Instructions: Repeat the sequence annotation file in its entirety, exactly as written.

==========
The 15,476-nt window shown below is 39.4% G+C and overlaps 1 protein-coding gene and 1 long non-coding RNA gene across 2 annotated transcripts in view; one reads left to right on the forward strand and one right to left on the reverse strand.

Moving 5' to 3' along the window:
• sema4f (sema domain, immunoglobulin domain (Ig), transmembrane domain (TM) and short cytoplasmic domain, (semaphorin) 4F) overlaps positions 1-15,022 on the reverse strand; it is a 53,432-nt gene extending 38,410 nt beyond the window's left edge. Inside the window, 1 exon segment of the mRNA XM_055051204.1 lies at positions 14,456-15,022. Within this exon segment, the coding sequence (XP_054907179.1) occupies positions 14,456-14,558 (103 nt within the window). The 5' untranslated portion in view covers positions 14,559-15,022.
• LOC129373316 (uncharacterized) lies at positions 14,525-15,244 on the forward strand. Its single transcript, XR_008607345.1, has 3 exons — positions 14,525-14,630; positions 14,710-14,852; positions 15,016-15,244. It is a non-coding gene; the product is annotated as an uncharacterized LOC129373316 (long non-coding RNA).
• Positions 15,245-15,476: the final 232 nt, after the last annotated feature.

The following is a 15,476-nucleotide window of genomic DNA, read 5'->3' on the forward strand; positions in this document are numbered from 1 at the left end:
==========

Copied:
The 15,476-nt window shown below is 39.4% G+C and overlaps 1 protein-coding gene and 1 long non-coding RNA gene across 2 annotated transcripts in view; one reads left to right on the forward strand and one right to left on the reverse strand.

Moving 5' to 3' along the window:
• sema4f (sema domain, immunoglobulin domain (Ig), transmembrane domain (TM) and short cytoplasmic domain, (semaphorin) 4F) overlaps positions 1-15,022 on the reverse strand; it is a 53,432-nt gene extending 38,410 nt beyond the window's left edge. Inside the window, 1 exon segment of the mRNA XM_055051204.1 lies at positions 14,456-15,022. Within this exon segment, the coding sequence (XP_054907179.1) occupies positions 14,456-14,558 (103 nt within the window). The 5' untranslated portion in view covers positions 14,559-15,022.
• LOC129373316 (uncharacterized) lies at positions 14,525-15,244 on the forward strand. Its single transcript, XR_008607345.1, has 3 exons — positions 14,525-14,630; positions 14,710-14,852; positions 15,016-15,244. It is a non-coding gene; the product is annotated as an uncharacterized LOC129373316 (long non-coding RNA).
• Positions 15,245-15,476: the final 232 nt, after the last annotated feature.

The following is a 15,476-nucleotide window of genomic DNA, read 5'->3' on the forward strand; positions in this document are numbered from 1 at the left end: